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Kyoto, Japan

Howlader M.M.R.,McMaster University | Kagami G.,Shinko Seiki Co. | Lee S.H.,University of Texas at Dallas | Wang J.G.,University of Texas at Dallas | And 2 more authors.
Journal of Microelectromechanical Systems | Year: 2010

To investigate the sequentially plasma-activated bonding (SPAB) mechanism of silicon/silicon wafers, the surface hydrophilicity, and the interface voids, nanostructures and chemical compositions that control the bonding quality, such as bonding strength, have been observed. Although the sequentially plasma-activated surfaces are hydrophilic, the SPAB mechanism is not identical to the hydrophilic bonding. SPAB shows high bonding strength at room temperature and water rearrangement below 150 °C, which removes the water from the interface to the bulk. This results in a thinner amorphous silicon oxide layer at the interface. Further heating of the bonded wafers desorbs water from the bulk. The heating at 225 °C starts producing hillocks at the interface, which turn into voids at temperatures above 400 °C for absorbing the hydrogen gas produced from the desorbed water at the interface. The new and bigger voids are due to the hydrogen gas at 600 °C and start accumulating at 800 °C, resulting in bubbles caused by the accumulation of voids at the preferential sites. No nitrogen exists either in silicon or in the amorphous SiO2 layer at the interface. The Si-L2,3 edges from the amorphous silicon oxide at the bonded interface are identical to those of the standard SiO2. © 2006 IEEE. Source


Howlader M.M.R.,McMaster University | Yamauchi A.,Bondtech Co. | Suga T.,University of Tokyo
Journal of Micromechanics and Microengineering | Year: 2011

Flip chip nanobonding and interconnect system (NBIS) equipment with high precision alignment has been developed based on the surface activated bonding method for high-density interconnection and MEMS packaging. The 3σ alignment accuracy in the IR transmission system was approximately ±0.2 μm. The performance of the NBIS has been preliminarily investigated through bonding between relatively rough surfaces of copper through silicon vias (Cu-TSVs) and gold-stud bumps (Au-SBs), and smooth surfaces of silicon wafers. The Cu-TSVs of 55 μm diameter and the Au-SBs of 35 μm diameter with ∼6-10 nm surface roughness (RMS) were bonded at room temperature after surface activation using an argon fast atom beam (Ar-FAB) under 0.16 N per bump. Silicon wafers of 50 mm diameter with ∼0.2 nm RMS surface roughness were bonded without heating after surface activation. Void-free interfaces both in Cu-TSV/Au-SB and silicon/silicon with bonding strength equivalent to bulk fracture of Au and silicon, respectively, were achieved. A few nm thick amorphous layers were observed across the silicon/silicon interface that was fabricated by the Ar-FAB. This study in the interconnection and bonding facilitates the required three-dimensional integration on the same surface for high-density electronic and biomedical systems. © 2011 IOP Publishing Ltd. Source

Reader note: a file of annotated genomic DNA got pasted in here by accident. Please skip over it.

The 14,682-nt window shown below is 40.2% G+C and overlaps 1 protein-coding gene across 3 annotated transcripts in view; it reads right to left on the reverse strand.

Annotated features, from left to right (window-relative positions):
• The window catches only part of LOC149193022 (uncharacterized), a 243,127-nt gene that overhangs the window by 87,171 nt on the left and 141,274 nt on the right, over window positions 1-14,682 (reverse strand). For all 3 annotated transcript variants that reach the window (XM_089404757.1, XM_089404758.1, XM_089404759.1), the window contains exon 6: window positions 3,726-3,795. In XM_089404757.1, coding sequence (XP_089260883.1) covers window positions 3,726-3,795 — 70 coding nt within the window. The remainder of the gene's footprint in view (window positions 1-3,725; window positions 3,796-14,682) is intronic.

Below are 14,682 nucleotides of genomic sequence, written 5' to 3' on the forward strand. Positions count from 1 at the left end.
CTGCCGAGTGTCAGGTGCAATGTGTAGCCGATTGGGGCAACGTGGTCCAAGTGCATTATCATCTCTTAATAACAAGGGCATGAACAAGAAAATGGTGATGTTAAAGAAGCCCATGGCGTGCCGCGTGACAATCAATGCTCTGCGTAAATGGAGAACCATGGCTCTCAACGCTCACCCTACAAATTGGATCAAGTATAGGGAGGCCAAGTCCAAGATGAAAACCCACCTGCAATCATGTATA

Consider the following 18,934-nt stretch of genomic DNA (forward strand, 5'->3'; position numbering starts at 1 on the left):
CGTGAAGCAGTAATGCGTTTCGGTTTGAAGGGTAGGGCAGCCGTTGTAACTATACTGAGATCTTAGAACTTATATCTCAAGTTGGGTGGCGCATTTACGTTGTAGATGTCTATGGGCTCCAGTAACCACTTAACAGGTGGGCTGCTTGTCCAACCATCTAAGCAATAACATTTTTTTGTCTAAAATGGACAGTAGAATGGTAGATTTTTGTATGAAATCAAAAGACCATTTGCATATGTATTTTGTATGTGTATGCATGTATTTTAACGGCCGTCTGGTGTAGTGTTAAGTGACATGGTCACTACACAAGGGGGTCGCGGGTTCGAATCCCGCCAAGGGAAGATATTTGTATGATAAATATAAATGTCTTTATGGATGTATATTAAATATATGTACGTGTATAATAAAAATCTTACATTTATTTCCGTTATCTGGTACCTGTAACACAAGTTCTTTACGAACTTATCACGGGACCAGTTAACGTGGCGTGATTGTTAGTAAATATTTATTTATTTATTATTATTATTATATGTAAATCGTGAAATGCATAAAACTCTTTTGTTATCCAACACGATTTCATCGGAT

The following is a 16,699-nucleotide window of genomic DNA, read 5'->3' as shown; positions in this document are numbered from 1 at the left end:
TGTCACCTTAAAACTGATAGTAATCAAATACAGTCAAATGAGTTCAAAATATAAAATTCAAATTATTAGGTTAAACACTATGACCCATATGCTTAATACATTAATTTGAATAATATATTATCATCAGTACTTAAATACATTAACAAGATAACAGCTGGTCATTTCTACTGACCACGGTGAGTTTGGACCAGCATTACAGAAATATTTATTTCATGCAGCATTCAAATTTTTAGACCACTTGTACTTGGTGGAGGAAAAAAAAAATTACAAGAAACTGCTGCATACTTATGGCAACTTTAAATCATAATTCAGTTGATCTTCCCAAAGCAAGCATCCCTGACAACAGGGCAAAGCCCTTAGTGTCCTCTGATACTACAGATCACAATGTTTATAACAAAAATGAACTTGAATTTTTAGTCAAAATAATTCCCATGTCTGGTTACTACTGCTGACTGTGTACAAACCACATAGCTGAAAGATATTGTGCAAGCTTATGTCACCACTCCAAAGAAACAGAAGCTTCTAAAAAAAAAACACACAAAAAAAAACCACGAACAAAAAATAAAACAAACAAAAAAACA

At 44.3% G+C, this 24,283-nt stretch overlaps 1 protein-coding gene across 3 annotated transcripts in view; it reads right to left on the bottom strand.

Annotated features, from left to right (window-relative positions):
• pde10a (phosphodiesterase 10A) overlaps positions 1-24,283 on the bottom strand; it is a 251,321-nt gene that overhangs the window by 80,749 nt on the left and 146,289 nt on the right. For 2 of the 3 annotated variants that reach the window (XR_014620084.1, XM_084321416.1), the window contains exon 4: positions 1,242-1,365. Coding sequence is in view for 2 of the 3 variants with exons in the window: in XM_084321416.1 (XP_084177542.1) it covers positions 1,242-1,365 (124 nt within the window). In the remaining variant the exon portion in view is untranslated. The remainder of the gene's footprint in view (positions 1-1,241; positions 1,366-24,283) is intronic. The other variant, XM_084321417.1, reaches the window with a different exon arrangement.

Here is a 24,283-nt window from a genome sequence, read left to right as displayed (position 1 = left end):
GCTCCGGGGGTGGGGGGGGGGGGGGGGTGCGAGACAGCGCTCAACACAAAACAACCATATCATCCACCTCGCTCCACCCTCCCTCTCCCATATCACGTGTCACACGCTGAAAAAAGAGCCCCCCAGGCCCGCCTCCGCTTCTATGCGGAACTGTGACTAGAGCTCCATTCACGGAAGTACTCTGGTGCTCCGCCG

He R.,University of Tokyo | Fujino M.,University of Tokyo | Yamauchi A.,Bondtech Co. | Suga T.,University of Tokyo
Japanese Journal of Applied Physics | Year: 2015

Low-temperature hydrophilic SiO2-SiO2 wafer bonding has been performed in vacuum by a new combined surface-activated bonding (SAB) technique. In this technique, wafers are irradiated by ion beam bombardment and simultaneously deposited with silicon by in situ silicon sputter deposition, and then terminated with Si-OH groups by water vapor exposure prior to bonding in vacuum. A surface energy of more than 1J/m2was achieved by 200°C postbonding annealing. A void-free oxide intermediate layer with a thickness of about 15 nm was observed at the bonding interface by transmission electron microscopy (TEM). The increased bonding energy can be attributed to the greater number of Si-OH formed through hydroxylation of the silicon deposited on the SiO2 surfaces. © 2015 The Japan Society of Applied Physics. Source


Trademark
Bondtech Corporation | Date: 2014-06-29

autoclave systems having material handling capabilities, for use in technical industries, namely infectious medical waste treatment, aerospace composites, class lamination, rubber vulcanizing, wood treating, yarn setting, and medical waste management.


[Problem] To provide a substrate bonding technique having a wide range of application. [Solution] A silicon thin film is formed on a bonding surface, and the interface with the substrate is surface-treated using energetic particles/metal particles.

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